A list of different types of economic goods.
Income elasticity of demand and types of goods
Income elasticity of demand measures the responsiveness of demand to a change in income.
- Inferior good: An inferior good means an increase in income causes a fall in demand. It has a negative YED. An example, of an inferior good is Tesco value bread. When your income rises you buy less Tesco value bread and more high quality, organic bread.
- Normal good. This means an increase in income causes an increase in demand. It has a positive YED. Note a normal good can be income elastic or income inelastic.
- Luxury good. A luxury good means an increase in income causes a bigger % increase in demand. It means that the YED is greater than one. For example, high definition TV’s would be luxury. When income rises, people spend a higher % of their income on the luxury good. (Note: a luxury good is also a normal good, but a normal good isn’t necessarily a luxury good)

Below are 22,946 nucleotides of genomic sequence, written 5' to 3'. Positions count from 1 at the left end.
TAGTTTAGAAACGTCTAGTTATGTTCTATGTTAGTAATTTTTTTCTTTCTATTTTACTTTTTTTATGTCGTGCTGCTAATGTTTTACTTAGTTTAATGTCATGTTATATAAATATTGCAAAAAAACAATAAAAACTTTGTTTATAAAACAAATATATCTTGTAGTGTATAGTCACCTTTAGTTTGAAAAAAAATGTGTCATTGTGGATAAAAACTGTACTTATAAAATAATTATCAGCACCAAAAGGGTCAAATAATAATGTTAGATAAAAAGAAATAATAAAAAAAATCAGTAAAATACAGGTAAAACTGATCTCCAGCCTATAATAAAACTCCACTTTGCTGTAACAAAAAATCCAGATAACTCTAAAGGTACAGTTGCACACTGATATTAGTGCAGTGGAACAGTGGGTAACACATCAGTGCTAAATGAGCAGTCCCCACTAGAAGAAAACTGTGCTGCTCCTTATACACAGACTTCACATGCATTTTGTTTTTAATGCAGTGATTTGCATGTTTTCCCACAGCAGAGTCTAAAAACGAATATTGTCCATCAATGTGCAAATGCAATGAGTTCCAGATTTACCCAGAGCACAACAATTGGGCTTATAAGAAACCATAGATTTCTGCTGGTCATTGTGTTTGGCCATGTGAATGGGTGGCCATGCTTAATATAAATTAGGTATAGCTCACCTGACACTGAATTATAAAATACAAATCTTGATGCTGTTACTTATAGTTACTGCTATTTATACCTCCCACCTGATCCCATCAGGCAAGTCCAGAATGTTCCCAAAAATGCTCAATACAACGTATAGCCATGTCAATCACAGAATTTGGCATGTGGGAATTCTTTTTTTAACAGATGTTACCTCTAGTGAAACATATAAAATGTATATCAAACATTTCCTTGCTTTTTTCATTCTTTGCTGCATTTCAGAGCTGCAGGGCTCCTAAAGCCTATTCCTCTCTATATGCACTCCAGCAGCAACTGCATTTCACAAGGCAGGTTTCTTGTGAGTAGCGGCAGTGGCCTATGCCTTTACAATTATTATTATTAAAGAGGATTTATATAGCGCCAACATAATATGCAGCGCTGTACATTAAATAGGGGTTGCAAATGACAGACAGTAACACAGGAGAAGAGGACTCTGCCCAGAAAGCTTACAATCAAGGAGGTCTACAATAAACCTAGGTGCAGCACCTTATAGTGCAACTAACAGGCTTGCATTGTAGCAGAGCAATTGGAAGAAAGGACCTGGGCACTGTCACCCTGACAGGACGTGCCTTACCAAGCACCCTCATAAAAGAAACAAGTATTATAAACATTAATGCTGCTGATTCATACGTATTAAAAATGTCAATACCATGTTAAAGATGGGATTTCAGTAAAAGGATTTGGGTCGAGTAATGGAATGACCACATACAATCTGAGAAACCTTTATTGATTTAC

Other types of goods
- Complementary goods. Goods which are used together, e.g. TV and DVD player. see: Complementary goods
- Substitute goods. Goods which are alternatives, e.g. Pepsi and Coca-cola. See Substitute goods.
- Giffen good. A rare type of good, where an increase in price causes an increase in demand. The reason is that the income effect of a rise in the price causes you to buy more of this cheap good because you can’t afford more expensive goods. For example, if the price of wheat rises, a poor peasant may not be able to afford meat any more, so has to buy more wheat. See: Giffen goods
- Veblen / Snob good. A good where an increase in price encourages people to buy more of it. This is because they think more expensive goods are better. See: Veblen good
- Public goods – goods with characteristics of non-rivalry and non-excludability, e.g. national defence. See: Public goods
- Merit goods. Goods which people may underestimate benefits of. Also often has positive externalities, e.g. education. See: Merit goods
- Demerit goods. Goods where people may underestimate costs of consuming it. Often has negative externalities, e.g. smoking, drugs. See: Demerit goods
- Private goods – goods which do have rivalry and excludability. The opposite of a public good See: Private goods
- Free goods – A good with no opportunity cost, e.g. breathing air. See: Free good